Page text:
Bradley Beal's scoring outbursts go to waste like with no other player

Bradley Beal has the worst record in NBA history when scoring at least 40 points trade rumors Wizards Rob Carr/Pool Photo-USA TODAY Sports

Bradley Beal's scoring outbursts go to waste like with no other player

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Bradley Beal's scoring outbursts go to waste like with no other player

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On Jan. 8, Washington Wizards star Bradley Beal went off for 41 points on 16-for-29 shooting (4-of-9 from deep and a perfect 5-for-5 from the foul line), just two days after he exploded for 60 points on 35 field-goal attempts.

Per Basketball-Reference creator Justin Kubatko, that made Beal just the ninth player in NBA history to score at least 40 points in the game immediately following a 60-point performance, an extremely impressive feat for the 27-year-old 2-guard.

Unfortunately for Beal, though, both of those games came in losses for his Wizards, the former a nine-point defeat to the Boston Celtics and the latter five-point loss to the Philadelphia 76ers, both teams Washington is looking up at in the Eastern Conference standings at this early point in the season.

This is nothing new for Beal and the Wizards, however, as, per our research, in games where he scores at least 40 points, the St. Louis native possesses the worst record in NBA history at 6-18. (Note: To qualify for our research, players must have at least 10 40-plus-point games).

That’s right, in Beal’s impressive 24 40-point-plus performances, Washington has come out on the losing end 18 times.

That’s still far from the record for most defeats in 40-point games, which belongs to Wilt Chamberlain, whose teams lost an unfathomable 113 times when the all-time great scored at least 40, followed by Michael Jordan (64 defeats in such games) and Kobe Bryant (43 losses in 40-plus-point outings).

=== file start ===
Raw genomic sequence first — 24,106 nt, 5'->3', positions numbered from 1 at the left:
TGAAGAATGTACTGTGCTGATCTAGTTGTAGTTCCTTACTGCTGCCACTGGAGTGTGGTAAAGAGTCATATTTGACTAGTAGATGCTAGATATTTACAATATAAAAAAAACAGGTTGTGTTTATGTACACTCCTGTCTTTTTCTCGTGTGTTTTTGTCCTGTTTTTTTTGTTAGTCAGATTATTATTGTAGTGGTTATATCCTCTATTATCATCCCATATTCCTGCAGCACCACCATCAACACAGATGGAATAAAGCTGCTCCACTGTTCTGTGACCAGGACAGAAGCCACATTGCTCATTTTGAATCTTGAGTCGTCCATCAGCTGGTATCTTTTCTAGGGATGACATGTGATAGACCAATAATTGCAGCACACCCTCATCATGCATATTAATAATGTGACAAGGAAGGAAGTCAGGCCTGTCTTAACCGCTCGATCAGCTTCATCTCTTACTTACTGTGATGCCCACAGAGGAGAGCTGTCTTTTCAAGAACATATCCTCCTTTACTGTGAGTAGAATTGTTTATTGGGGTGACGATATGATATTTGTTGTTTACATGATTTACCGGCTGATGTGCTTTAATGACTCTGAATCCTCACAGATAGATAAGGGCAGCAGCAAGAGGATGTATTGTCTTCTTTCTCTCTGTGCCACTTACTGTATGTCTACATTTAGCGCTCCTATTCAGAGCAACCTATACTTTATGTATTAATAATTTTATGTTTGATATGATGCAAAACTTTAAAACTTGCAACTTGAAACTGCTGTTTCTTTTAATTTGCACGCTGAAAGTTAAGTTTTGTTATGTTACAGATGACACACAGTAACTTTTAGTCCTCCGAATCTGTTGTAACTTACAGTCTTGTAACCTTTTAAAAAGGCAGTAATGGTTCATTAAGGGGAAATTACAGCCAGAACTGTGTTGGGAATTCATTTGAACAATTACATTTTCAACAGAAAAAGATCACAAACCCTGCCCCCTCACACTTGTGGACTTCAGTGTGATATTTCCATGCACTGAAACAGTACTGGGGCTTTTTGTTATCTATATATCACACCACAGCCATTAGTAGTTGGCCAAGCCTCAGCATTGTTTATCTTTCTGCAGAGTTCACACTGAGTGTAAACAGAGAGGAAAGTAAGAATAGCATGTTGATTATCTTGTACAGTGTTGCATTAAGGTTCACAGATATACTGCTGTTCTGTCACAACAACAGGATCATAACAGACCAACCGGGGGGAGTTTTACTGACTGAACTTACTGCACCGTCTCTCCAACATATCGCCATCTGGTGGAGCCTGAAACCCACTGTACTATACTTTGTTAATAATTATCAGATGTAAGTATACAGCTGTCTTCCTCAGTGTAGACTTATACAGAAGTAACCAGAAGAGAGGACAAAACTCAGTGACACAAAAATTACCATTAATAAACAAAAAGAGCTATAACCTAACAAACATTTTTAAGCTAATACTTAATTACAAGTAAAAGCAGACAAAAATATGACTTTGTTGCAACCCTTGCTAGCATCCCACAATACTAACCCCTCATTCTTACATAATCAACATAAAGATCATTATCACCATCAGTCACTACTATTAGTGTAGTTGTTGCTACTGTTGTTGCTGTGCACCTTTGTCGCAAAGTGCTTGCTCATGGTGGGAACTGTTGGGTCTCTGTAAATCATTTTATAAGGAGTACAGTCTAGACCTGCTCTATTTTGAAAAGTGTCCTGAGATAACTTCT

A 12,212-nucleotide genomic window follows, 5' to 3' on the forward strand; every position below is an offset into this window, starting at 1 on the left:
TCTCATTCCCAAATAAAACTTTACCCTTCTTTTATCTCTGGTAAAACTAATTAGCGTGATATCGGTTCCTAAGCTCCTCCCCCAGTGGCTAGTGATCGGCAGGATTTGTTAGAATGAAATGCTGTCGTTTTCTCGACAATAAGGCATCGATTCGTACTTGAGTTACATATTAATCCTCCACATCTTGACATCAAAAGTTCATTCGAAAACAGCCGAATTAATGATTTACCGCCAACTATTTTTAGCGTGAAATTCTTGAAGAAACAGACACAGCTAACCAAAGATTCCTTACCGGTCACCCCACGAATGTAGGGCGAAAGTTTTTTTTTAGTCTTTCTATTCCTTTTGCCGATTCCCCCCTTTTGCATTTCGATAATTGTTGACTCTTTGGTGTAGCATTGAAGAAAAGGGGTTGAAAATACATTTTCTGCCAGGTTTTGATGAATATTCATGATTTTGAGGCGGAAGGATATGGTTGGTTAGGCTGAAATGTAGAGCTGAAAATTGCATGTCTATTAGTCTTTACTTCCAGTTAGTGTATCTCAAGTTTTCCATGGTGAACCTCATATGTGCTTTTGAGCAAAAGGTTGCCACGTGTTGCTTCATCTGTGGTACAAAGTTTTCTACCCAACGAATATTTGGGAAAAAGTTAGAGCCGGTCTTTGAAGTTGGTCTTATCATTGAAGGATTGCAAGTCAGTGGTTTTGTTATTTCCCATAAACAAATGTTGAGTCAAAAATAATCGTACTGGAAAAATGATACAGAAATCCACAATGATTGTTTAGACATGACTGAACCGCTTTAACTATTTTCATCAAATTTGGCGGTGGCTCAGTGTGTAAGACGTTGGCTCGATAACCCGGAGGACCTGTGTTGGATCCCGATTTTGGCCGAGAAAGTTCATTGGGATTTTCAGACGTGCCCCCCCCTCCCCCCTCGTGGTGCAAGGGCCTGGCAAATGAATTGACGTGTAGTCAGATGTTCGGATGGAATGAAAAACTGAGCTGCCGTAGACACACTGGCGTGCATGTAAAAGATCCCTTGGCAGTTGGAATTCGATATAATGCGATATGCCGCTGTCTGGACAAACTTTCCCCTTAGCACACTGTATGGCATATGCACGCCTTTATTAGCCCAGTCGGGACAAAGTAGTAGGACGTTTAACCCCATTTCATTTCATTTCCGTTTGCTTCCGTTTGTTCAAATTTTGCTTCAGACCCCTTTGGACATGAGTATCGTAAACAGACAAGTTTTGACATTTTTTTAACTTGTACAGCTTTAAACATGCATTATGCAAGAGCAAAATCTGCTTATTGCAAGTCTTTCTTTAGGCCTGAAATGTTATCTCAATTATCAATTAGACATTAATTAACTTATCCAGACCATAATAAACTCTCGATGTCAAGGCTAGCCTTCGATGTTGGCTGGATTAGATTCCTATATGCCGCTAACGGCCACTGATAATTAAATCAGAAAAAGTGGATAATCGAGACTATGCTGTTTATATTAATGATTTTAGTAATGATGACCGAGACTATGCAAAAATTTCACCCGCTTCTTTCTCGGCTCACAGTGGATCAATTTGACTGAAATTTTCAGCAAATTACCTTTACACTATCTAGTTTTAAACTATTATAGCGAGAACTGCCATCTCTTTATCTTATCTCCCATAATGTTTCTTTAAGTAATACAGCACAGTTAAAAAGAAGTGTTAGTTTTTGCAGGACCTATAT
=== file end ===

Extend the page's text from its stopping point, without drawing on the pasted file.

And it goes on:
Regardless, no player’s teams have ever had a worse win percentage when their star scores at least 40 points (minimum: at least 10 such performances) than Beal and the Wizards’ 25 percent win rate in those contests.

That’s extremely troubling for both the player and franchise, and if Beal does one day wind up wanting out of Washington (there are no such indications at this time), it’ll be easy to pinpoint why.

Beal recently discussed his frustration with the Wizards’ defending, which has been a big reason why they’re off to a 2-7 start, good for last place in the East at the time of this writing:

Beal’s right: At the moment, Washington boasts the fifth-least stingy defense in the NBA, giving up 114.6 points per 100 possessions.

If they don’t turn that around quickly and improve to at least a mediocre level of point-preventing, it won’t matter how many buckets the magnificent Beal pours in – the losing will more than likely continue and Beal’s record in 40-point games will only worsen.

Beal badly needs some help from his Washington teammates, not so much in the scoring department but on the less glamorous side of the ball.

Alberto de Roa contributed research to this article.

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